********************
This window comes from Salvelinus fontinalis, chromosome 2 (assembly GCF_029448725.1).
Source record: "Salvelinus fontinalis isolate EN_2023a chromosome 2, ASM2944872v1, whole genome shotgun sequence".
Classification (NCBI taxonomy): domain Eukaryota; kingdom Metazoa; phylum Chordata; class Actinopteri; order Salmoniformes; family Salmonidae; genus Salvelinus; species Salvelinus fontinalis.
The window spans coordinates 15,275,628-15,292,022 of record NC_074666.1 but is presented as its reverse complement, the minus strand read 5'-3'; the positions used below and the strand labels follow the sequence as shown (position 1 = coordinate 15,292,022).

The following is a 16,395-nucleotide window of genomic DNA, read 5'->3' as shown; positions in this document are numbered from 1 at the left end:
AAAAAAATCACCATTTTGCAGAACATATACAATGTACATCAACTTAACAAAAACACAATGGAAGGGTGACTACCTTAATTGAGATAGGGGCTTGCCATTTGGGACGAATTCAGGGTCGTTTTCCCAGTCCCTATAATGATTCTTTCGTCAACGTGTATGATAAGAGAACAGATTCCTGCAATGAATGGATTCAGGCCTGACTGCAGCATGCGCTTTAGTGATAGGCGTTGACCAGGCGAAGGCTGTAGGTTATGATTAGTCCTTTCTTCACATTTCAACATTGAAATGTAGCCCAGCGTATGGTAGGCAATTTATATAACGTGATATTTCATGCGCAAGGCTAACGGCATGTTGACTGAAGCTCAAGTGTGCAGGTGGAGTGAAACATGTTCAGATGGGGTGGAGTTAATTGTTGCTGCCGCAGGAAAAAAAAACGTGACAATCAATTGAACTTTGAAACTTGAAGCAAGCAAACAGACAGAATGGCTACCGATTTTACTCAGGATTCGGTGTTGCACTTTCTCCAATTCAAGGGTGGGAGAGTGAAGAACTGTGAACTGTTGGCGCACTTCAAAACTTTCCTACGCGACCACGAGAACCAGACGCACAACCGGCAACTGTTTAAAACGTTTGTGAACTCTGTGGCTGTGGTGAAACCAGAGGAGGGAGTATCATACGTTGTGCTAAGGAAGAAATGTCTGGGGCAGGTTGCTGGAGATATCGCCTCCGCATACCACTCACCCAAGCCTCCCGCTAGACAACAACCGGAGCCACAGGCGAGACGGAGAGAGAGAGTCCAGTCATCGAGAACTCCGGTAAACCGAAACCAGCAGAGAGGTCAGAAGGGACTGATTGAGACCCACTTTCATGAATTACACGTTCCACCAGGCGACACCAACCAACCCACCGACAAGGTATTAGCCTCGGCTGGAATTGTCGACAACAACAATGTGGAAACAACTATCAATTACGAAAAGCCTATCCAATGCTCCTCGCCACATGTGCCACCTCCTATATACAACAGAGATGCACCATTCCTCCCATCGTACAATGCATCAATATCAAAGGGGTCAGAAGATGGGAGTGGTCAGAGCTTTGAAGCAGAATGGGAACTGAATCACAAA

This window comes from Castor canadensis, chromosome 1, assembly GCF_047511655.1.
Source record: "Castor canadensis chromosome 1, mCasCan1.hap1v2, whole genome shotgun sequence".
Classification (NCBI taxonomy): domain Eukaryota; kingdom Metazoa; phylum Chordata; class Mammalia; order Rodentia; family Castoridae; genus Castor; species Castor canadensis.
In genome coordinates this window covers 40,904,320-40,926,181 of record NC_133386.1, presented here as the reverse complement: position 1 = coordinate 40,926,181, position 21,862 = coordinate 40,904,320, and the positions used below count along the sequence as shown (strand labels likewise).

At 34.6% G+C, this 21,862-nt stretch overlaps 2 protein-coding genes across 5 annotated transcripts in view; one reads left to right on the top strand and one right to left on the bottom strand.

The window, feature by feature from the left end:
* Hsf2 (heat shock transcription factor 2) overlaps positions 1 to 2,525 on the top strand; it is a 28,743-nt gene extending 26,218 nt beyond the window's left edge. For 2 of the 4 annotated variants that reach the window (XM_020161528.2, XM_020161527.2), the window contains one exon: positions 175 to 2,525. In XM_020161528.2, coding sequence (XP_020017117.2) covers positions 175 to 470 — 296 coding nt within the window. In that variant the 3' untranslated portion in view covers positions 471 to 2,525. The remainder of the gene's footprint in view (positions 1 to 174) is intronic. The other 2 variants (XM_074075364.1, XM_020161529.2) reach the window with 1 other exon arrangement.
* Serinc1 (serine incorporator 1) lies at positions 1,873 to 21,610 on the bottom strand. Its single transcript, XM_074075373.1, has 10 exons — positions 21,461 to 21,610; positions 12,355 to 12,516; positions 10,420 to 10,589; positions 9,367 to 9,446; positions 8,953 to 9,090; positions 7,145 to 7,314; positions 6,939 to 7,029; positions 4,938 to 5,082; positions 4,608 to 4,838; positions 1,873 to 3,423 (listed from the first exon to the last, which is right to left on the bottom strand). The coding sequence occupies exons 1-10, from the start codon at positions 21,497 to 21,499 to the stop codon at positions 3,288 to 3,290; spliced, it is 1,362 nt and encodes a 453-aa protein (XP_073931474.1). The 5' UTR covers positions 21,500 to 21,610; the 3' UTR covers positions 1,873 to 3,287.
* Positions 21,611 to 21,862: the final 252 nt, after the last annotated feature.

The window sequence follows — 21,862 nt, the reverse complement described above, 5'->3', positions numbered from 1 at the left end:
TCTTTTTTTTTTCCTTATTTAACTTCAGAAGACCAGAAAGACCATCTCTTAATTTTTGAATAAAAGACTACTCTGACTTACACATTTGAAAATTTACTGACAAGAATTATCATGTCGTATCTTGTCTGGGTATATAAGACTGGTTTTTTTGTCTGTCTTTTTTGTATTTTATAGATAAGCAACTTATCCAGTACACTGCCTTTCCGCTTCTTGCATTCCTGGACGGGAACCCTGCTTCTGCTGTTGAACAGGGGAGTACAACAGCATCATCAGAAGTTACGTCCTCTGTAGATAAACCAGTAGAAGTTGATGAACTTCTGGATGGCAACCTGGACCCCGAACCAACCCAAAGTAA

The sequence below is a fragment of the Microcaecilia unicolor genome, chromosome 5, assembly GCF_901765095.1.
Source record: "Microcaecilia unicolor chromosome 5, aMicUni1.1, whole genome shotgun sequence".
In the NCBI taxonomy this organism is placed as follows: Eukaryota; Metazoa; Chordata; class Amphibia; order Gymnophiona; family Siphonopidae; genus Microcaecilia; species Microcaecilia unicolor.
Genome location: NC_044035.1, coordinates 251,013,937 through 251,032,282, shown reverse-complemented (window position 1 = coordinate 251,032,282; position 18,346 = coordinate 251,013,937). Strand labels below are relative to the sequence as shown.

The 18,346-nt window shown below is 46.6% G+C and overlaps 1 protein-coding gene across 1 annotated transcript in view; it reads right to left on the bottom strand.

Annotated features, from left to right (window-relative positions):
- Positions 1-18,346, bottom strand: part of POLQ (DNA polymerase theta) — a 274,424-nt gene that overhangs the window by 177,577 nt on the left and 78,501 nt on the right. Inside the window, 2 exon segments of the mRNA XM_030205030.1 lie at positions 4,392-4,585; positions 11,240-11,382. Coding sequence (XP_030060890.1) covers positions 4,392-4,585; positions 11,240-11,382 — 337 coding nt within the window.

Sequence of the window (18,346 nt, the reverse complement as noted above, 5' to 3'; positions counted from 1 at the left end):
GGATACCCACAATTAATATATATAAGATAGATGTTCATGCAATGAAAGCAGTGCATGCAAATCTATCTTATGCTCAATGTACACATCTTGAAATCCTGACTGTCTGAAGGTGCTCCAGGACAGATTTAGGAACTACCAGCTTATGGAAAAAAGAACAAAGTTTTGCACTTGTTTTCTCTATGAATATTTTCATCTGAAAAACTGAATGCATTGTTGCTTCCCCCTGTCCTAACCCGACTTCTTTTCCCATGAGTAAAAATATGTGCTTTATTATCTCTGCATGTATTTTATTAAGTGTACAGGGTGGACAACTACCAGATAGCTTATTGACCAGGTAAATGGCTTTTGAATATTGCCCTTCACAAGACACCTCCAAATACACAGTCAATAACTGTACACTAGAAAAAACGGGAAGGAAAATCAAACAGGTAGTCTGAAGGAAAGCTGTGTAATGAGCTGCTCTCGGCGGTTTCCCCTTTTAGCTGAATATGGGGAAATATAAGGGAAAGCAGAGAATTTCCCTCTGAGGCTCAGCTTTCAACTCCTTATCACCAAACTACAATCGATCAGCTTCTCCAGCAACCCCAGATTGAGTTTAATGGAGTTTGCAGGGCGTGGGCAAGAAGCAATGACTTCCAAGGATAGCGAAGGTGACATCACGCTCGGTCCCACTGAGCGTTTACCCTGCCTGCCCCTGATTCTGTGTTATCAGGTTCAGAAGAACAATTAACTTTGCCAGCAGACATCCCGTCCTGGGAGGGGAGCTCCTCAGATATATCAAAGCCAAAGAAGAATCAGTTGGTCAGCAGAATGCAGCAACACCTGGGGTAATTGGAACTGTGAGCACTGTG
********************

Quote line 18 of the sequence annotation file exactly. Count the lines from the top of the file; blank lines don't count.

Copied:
The sequence below is a fragment of the Microcaecilia unicolor genome, chromosome 5, assembly GCF_901765095.1.